PERIPHERAL OSSIFYING FIBROMA
The peripheral ossifying fibroma is a common reactive gingival lesion displaying variable degrees of bone calcification and mineralization, and is believed to arise from the periosteum or periodontal ligament.3,15 The mineralization is found within a non-encapsulated proliferation of fibroblasts. A chronic inflammatory infiltrate is commonly seen around the periphery of the lesion.6 Most lesions have a diameter of less than 2 cm and are usually located in the papilla between adjacent teeth. The lesion can be sessile or pedunculated, and can have an ulcerated surface.5 It has been proposed that the ulcerated and non-ulcerated lesions represent a spectrum with different stages of maturation.16 The peripheral ossifying fibroma tends to be more prevalent in females than males, and similar to the peripheral giant cell granuloma, radiographic evidence of underlying bone involvement can be seen.3
As for the previously mentioned lesions, treatment consists of complete surgical excision. The recurrence rate approaches 20%.17 The differential diagnosis of a peripheral ossifying fibroma includes the following: peripheral giant cell granuloma, peripheral odontogenic fibroma, pyogenic granuloma, fibroma, or inflammatory gingival hyperplasia.5
Histologically, the peripheral ossifying fibroma consists of a fibrocellular component with focal deposits of bone, some cementum, as well as irregular amounts of dystrophic calcification.3
Case Report No. 1: Irritation Fibroma
|Figure 1. Irritation fibroma located on buccal mucosa near lower left lip.|
A healthy, 58-year-old, white female, who was referred for periodontal treatment, also exhibited a gingival mass that measured 5 x 5 mm (Figure 1). This sessile lesion had a smooth surface and was located on the buccal mucosa near her lower left lip. She stated it had been there for months, but recently it had been bothering her because of repeated trauma.
|Figure 2. Histology of fibroma shows dense collagenous matrix and little to no inflammatory response.|
A differential diagnosis included the following: irritation fibroma, mucocele, and salivary gland tumor. An excisional biopsy was performed, and the microscopic appearance (Figure 2) was a circumscribed, dense, collagenous matrix containing few fibroblasts and little or no inflammatory response. The diagnosis was an irritation fibroma.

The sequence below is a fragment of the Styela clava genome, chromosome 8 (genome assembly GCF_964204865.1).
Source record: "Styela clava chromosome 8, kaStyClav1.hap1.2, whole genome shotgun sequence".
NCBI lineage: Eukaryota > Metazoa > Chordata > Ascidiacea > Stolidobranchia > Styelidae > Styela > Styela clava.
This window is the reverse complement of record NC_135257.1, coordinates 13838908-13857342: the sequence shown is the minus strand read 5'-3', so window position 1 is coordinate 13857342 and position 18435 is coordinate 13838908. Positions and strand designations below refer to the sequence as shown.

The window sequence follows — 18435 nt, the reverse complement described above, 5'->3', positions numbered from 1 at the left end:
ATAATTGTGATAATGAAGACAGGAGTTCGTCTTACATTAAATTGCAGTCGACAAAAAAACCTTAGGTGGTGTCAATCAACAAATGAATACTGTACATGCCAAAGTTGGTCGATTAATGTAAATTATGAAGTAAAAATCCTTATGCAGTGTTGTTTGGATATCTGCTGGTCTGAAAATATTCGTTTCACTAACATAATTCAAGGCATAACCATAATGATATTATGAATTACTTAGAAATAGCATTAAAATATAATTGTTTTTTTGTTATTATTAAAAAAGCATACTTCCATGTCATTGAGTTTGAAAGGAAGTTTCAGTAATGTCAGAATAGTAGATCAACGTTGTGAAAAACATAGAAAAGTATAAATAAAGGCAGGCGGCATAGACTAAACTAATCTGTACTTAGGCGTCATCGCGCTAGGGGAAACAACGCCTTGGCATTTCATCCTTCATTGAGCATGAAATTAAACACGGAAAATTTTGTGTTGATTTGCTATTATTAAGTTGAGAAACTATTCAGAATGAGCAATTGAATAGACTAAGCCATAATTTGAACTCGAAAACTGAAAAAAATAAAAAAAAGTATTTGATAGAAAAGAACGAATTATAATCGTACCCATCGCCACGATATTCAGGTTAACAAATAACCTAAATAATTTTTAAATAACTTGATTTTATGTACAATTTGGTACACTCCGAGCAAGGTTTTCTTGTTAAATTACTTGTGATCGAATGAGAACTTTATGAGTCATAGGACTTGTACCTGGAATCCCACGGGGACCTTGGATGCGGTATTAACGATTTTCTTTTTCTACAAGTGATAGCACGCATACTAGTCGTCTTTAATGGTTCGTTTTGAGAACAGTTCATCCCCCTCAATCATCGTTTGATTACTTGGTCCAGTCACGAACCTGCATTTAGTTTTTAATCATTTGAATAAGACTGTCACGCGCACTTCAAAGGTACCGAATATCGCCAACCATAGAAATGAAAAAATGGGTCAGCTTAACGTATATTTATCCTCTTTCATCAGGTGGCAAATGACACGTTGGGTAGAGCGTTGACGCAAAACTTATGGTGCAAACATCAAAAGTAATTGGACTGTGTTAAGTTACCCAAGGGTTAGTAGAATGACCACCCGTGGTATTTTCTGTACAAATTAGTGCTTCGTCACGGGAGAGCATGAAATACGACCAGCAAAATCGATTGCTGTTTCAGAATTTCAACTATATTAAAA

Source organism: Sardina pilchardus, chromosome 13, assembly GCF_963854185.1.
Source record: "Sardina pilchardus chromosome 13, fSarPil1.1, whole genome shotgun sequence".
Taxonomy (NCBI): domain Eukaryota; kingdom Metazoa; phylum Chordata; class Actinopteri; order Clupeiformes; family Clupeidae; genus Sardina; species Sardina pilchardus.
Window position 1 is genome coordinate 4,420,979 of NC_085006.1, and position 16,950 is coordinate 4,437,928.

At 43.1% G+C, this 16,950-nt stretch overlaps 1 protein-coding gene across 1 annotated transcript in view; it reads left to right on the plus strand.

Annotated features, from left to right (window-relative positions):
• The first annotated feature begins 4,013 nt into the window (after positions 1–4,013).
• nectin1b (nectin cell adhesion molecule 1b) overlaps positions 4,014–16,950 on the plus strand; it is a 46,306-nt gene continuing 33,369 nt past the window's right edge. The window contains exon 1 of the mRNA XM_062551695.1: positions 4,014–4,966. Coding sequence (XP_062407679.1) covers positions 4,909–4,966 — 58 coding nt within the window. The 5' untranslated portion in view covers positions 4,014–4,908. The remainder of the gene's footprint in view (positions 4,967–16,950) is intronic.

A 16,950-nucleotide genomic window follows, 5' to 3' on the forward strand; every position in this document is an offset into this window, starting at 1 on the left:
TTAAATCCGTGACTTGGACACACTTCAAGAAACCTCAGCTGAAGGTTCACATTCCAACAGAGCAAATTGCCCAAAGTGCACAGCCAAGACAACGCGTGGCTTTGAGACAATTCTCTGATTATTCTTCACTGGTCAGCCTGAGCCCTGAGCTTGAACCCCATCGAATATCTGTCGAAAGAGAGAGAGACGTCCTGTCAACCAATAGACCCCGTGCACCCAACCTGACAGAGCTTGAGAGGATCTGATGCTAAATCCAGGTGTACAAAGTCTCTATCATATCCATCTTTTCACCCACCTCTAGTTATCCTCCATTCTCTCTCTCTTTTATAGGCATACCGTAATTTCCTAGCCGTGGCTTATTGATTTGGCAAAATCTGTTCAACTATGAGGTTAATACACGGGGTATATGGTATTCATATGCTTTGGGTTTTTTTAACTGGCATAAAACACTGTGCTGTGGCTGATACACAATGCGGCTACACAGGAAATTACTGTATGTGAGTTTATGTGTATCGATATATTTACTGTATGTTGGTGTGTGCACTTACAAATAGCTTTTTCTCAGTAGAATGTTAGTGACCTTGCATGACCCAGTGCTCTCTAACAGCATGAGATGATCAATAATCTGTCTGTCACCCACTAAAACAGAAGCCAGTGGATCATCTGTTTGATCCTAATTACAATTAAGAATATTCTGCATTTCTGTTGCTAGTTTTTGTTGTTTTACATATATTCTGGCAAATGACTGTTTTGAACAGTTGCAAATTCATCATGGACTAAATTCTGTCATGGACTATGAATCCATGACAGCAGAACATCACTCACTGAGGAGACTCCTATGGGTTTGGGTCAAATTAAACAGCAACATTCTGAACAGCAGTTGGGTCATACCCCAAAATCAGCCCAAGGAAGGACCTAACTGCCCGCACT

Case Report No. 2: Peripheral Giant Cell Granuloma
A 75-year-old, white female with a noncontributory medical history presented with an asymptomatic swelling on the facial aspect of the gingiva adjacent to tooth No. 13. The patient had been aware of the swelling for 1 month. The lesion was a bluish-red nodule measuring 5 mm in diameter. It was firm in consistency and did not blanch on pressure. The affected tooth was nonvital, but not tender to percussion. There was 3 mm of gingival recession on the disto-facial aspect of tooth No. 13, and an isolated probing depth of 10 mm was detected on the direct facial surface. A moderate degree of mobility was present. No radiographic changes were detected on a periapical radiograph.
Figure 3. Gingival lesion mesial to tooth No. 13. Photograph was taken just prior to biopsy. The lesion had increased from 5 to 10 mm within 1 month.
One month after completion of endodontic therapy, the nodule had increased in size to 10 mm (Figure 3).
|Figure 4. Area of resorbed bone was present underneath lesion, mesial aspect of tooth No. 13.||Figure 5. Biopsied lesion seen following excision measured 11 x 10 mm.|
A differential diagnosis included the following: combined endodontic-periodontic lesion, root fracture, cyst, mucocele, peripheral ossifying fibroma, pyogenic granuloma, and peripheral giant cell granuloma. After the lesion was removed via an excisional biopsy, the bone underlying the lesion appeared to have been resorbed (Figure 4). The specimen measured 11 x 10 mm (Figure 5). After removal of the lesion, the root surface was then debrided.
|Figure 6. Histology of peripheral giant cell granuloma reveals a dense infiltrate of histiocytes and multi-nucleated giant cells within the subepithelial fibrous stroma.|
The histologic evaluation of the specimen revealed a dense infiltrate of histiocytes and multi-nucleated giant cells within the subepithelial fibrous stroma. The presence of extravasated erythrocytes and hemosiderin deposits was also noted (Figure 6). The diagnosis was a peripheral giant cell granuloma.
Case Report No. 3: Peripheral Ossifying Fibroma
|Figure 7. Exophytic gingival lesion noted on lingual aspect of teeth Nos. 28 and 29. The mass measured 12 x 7 mm and had increased in size over a 3-week duration.||Figure 8. Periapical radiograph of the region displayed a radiolucency between the apices of teeth No. 29 and 30.|
A healthy, 34-year-old, black female was referred by her restorative dentist for evaluation of a gingival lesion that measured approximately 12 x 7 mm (Figure 7).